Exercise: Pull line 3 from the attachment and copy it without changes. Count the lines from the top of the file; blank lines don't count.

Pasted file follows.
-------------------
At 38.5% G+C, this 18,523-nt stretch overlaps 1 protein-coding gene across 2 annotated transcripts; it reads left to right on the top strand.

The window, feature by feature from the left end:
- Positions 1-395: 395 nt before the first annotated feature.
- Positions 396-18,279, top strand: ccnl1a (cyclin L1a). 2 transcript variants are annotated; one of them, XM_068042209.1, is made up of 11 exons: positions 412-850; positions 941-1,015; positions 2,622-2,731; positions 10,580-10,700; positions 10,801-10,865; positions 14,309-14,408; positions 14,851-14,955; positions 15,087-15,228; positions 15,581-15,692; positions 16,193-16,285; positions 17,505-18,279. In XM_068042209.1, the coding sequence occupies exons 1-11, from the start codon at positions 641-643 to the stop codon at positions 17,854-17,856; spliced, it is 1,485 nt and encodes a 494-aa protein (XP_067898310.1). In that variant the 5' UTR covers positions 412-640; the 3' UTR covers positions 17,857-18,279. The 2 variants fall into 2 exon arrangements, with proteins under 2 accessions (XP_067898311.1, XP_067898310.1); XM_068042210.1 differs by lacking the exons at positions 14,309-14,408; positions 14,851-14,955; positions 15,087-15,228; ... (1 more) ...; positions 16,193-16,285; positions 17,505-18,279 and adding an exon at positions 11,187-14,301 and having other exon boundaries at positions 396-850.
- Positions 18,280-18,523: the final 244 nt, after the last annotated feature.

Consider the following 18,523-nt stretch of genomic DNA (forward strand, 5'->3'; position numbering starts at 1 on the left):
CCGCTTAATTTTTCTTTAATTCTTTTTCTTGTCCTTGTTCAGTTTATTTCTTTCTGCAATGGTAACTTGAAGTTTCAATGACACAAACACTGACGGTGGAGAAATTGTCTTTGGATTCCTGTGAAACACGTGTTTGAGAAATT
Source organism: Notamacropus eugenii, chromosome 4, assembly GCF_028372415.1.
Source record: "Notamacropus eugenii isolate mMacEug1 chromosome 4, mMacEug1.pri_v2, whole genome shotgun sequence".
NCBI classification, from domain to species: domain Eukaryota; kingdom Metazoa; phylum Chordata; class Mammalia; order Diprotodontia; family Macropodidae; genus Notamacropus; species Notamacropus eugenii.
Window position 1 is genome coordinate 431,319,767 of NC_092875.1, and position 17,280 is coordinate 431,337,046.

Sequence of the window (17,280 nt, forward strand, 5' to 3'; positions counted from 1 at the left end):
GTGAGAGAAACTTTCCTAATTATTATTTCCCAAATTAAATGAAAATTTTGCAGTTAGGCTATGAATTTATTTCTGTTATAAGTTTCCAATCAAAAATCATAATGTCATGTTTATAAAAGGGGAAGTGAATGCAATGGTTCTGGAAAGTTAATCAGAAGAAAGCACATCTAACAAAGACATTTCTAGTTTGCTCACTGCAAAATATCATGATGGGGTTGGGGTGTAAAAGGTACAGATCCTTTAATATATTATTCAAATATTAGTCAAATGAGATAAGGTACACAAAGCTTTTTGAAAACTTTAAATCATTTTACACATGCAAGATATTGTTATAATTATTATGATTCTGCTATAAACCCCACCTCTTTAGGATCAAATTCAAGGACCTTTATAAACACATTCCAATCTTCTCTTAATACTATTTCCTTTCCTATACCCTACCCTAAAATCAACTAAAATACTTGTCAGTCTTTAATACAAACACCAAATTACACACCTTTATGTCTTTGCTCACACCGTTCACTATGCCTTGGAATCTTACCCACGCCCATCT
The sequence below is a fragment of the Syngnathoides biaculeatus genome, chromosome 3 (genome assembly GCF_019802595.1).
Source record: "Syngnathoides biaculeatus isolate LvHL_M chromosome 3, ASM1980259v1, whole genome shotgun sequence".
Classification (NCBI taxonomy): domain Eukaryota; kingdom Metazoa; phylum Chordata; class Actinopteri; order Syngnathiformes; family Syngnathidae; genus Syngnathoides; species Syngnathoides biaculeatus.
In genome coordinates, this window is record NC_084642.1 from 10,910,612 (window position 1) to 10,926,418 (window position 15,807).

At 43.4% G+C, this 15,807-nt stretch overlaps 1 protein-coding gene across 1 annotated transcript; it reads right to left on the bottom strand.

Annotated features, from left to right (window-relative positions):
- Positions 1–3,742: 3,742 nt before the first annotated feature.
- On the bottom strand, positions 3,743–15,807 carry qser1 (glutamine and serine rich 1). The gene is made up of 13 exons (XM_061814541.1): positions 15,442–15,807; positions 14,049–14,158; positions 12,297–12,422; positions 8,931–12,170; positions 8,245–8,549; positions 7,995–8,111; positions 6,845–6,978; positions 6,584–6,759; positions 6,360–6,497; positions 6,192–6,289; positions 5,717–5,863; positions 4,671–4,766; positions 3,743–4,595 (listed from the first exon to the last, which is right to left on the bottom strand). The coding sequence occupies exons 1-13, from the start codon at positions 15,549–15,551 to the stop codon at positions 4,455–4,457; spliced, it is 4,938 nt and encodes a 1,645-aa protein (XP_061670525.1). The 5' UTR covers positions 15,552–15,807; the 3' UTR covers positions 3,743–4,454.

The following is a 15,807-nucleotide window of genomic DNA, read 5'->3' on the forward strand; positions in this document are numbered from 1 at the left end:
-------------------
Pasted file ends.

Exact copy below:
- Positions 1-395: 395 nt before the first annotated feature.